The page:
I abandoned my drinking companions for supper at Robena’s, just down the street from the lounge. Like the adjacent businesses, Robena’s exterior was so modest that I actually walked right past it even though I was looking for it and had been there a few years before. The interior was simple with a high ceiling and old-fashioned booths. It was also a bakery, which filled the air with ovenly odors.

The seafood chowder I had at Robena’s that evening remains the best I have ever eaten, and I’ve eaten enough to put an end to some anadromous run. It was a substantial chowder, the solids far outbulking the broth – so much so that it arrived mounded in the center. Remarkably, the center remained elevated above the suburbs and border regions due to the density of matter throughout. And fishness outweighed everything else combined, an ecumenical school of haddock, herring, salmon, shrimp, crab, and scallops, plus chunks of potatoes and onions. The broth was thick, rich, and creamy, no doubt from too much butter, if there can be such a thing.

The waitress offered me a choice of tea biscuit, dinner roll, or soda crackers to go with the chowder. I took my chance with the tea biscuit, not knowing what it was. It turned out to be like an American country biscuit, only a little lighter and sweeter, and baked on the premises. Buttered and then soaked one bite at a time in the broth, the tea biscuit nearly doubled the pleasure.

When I left the restaurant, I can’t say the old waterfront’s drabness had been dispelled, but an inner glow rendered it of no account.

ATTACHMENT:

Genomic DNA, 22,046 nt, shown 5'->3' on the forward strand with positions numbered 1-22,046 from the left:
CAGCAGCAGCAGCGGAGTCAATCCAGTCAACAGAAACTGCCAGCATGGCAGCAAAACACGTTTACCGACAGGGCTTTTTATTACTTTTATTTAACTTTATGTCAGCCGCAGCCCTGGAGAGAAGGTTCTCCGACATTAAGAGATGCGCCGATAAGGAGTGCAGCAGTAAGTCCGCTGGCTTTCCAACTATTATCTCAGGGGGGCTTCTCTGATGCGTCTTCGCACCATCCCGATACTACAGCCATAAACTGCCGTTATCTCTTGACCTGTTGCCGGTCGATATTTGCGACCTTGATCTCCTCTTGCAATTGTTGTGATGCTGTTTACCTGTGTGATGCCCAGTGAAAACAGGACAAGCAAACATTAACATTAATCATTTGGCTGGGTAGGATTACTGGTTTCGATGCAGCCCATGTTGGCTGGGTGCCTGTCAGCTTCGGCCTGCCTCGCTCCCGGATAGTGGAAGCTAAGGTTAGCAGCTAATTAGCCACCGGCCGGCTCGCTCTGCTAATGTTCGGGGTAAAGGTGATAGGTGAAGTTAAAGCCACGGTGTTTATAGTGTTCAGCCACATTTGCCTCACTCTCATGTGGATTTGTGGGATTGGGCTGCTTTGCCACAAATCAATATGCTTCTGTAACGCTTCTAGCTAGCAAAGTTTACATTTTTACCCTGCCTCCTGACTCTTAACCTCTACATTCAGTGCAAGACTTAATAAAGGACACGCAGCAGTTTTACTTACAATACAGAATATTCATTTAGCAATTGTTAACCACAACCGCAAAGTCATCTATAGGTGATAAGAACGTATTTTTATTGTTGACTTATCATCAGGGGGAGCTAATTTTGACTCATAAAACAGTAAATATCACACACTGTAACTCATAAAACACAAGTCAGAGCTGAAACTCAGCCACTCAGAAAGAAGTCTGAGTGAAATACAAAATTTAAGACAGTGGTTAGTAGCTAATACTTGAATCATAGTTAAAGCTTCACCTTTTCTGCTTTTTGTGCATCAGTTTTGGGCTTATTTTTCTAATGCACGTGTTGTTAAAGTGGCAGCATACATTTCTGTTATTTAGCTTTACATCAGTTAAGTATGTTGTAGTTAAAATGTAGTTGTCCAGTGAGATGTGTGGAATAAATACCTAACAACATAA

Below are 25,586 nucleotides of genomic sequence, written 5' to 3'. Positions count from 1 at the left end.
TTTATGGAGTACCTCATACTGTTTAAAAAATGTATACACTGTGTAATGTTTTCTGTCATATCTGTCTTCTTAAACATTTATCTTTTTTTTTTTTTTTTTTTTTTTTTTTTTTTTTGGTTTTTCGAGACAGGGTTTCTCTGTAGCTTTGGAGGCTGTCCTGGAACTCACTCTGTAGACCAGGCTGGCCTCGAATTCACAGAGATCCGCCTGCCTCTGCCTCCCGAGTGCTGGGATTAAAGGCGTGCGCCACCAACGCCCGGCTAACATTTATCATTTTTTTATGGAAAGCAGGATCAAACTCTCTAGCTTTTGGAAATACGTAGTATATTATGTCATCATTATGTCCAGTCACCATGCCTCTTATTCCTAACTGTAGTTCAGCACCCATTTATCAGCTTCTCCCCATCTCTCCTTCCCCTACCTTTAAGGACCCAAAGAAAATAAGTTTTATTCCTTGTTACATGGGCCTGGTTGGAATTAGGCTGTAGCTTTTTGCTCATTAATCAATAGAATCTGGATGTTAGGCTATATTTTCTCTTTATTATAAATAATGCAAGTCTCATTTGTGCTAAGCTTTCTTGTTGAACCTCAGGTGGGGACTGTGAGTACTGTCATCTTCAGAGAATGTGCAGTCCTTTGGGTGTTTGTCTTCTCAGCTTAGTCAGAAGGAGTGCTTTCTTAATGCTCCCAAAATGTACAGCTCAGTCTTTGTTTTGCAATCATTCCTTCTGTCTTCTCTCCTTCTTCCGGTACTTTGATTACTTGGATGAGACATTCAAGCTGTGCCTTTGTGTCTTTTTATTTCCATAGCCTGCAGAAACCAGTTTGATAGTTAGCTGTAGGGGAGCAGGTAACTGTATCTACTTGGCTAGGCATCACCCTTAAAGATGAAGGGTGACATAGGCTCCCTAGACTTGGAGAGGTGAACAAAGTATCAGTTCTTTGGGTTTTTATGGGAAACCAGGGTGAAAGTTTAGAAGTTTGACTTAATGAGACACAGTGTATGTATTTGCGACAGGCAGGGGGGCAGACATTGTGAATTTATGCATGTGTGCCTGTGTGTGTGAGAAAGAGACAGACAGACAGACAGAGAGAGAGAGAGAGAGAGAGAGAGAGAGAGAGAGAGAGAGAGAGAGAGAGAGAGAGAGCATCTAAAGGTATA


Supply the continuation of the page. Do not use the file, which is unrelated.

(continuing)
* * *

I returned to the Main Street Lounge after dinner at Robena’s. The earlier patrons had been replaced by two more male ferry employees, one retired. The Atlantic Vision topic had weighed anchor, and conversation was now about sports. The two men were seated at a table near the bar. The younger man, about 40, was leaning back in his wooden chair against the wall. He was the more serious of the two, thoughtful and measured, his opinions schooled. The subject turned to the unrequited love of hopeless teams.

“For years my albatross was the Red Sox,” I offered. As soon as I said “Red Sox,” the right arm of the thoughtful man shot straight up – not willfully, but as though it had been hoisted by a crane, the limp arm wrenched up and held erect against the wall. It was a spontaneous body language admission that he had spent years as a fan of the Boston baseball team, and had paid a deep price for it. The look on his face was that of a man exhausted by pain.

Although the Red Sox had won two World Series within the five years preceding this barroom commiseration, there had been only dashed hopes for 86 years before that. No– not dashed – hopes that had been toyed with, then shot in the gut, stepped on, and squished. Those wounds may have been healed by the recent victories, but the scars would never go away.


BIO: Richard LeBlond is a retired biologist living in North Carolina. His essays and photographs have appeared in numerous U.S. and international journals, including Montreal Review, Redux, Compose, New Theory, Lowestoft Chronicle, Trampset, and Still Point Arts Quarterly. His work has been nominated for “Best American Travel Writing” and “Best of the Net.”